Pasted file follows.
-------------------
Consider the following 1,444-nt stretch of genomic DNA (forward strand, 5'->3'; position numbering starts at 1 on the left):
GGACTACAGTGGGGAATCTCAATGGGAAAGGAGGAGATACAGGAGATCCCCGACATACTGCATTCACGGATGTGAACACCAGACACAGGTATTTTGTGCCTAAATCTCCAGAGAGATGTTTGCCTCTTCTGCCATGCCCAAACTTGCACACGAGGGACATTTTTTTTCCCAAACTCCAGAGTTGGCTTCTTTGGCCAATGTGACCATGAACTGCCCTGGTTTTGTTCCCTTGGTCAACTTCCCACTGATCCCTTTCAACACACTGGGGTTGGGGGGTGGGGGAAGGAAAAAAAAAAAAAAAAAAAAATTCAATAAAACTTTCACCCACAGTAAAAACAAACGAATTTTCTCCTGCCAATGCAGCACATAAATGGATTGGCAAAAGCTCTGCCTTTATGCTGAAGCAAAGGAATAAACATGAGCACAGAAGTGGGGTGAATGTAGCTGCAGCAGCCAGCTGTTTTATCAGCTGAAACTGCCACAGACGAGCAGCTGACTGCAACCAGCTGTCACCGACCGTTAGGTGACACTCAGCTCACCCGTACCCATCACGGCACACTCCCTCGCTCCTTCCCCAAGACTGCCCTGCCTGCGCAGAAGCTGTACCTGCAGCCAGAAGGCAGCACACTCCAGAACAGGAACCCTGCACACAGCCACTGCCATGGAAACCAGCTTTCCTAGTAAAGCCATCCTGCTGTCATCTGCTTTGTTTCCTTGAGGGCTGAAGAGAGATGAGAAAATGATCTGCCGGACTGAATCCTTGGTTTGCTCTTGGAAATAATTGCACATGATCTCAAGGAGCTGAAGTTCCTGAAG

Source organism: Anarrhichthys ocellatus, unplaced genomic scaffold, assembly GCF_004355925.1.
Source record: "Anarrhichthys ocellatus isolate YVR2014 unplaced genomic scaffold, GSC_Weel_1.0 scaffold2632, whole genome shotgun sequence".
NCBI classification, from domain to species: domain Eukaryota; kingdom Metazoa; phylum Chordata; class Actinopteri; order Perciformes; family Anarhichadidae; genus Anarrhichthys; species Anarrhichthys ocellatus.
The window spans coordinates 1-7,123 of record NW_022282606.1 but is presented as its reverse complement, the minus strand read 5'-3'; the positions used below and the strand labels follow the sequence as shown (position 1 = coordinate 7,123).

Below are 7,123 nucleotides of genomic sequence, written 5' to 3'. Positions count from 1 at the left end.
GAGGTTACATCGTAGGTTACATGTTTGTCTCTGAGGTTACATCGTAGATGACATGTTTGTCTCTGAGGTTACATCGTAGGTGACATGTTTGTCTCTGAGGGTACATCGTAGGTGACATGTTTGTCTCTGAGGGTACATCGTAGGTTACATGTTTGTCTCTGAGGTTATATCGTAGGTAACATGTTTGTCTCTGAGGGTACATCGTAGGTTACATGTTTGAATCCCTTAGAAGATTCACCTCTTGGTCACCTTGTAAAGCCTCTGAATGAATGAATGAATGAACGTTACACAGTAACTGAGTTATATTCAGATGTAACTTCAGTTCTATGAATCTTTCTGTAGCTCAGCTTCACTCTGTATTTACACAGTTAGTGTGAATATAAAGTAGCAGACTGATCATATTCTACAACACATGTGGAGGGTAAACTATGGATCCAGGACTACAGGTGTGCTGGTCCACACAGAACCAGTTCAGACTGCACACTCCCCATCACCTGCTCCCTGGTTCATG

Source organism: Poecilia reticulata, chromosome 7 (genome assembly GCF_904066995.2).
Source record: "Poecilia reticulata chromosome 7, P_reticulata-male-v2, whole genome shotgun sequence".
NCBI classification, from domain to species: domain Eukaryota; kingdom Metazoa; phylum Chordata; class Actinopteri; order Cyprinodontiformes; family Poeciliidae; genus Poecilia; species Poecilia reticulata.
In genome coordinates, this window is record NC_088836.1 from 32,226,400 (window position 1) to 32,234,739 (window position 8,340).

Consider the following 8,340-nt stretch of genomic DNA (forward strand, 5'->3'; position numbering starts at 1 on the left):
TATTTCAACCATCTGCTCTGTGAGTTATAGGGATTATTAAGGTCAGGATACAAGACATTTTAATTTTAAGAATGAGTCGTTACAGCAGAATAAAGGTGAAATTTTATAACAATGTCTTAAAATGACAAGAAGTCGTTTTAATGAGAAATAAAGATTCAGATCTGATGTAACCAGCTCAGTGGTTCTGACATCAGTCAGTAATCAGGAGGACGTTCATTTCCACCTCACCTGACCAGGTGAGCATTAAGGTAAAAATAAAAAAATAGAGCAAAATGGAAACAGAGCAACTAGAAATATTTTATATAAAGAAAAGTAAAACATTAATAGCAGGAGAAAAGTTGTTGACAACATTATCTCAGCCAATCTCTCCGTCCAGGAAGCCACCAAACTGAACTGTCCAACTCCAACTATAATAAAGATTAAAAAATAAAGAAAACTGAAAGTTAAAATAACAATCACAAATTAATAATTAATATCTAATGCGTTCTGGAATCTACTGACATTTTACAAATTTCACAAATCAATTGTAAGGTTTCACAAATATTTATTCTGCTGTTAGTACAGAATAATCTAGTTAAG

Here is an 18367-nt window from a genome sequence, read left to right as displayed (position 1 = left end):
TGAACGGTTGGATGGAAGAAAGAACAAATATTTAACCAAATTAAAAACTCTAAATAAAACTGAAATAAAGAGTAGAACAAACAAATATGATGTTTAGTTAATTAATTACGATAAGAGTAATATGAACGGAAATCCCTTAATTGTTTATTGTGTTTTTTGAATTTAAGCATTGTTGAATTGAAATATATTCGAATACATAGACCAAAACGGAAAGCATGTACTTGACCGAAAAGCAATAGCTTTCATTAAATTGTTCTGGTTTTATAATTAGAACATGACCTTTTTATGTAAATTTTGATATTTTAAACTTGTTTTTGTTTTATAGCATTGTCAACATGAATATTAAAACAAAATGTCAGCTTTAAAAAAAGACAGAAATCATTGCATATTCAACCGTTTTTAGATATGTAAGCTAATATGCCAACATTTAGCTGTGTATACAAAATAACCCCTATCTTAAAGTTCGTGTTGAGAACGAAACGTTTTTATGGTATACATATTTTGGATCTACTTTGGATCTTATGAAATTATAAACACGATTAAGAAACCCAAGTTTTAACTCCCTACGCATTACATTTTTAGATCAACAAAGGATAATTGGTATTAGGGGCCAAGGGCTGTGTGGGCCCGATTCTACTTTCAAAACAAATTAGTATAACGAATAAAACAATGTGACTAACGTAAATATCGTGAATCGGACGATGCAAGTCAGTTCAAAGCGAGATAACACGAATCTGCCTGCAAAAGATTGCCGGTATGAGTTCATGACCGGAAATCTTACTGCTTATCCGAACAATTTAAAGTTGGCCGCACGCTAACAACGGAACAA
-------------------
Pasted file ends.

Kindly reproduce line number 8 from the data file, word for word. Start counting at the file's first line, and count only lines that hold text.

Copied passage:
GAGGTTACATCGTAGGTTACATGTTTGTCTCTGAGGTTACATCGTAGATGACATGTTTGTCTCTGAGGTTACATCGTAGGTGACATGTTTGTCTCTGAGGGTACATCGTAGGTGACATGTTTGTCTCTGAGGGTACATCGTAGGTTACATGTTTGTCTCTGAGGTTATATCGTAGGTAACATGTTTGTCTCTGAGGGTACATCGTAGGTTACATGTTTGAATCCCTTAGAAGATTCACCTCTTGGTCACCTTGTAAAGCCTCTGAATGAATGAATGAATGAACGTTACACAGTAACTGAGTTATATTCAGATGTAACTTCAGTTCTATGAATCTTTCTGTAGCTCAGCTTCACTCTGTATTTACACAGTTAGTGTGAATATAAAGTAGCAGACTGATCATATTCTACAACACATGTGGAGGGTAAACTATGGATCCAGGACTACAGGTGTGCTGGTCCACACAGAACCAGTTCAGACTGCACACTCCCCATCACCTGCTCCCTGGTTCATG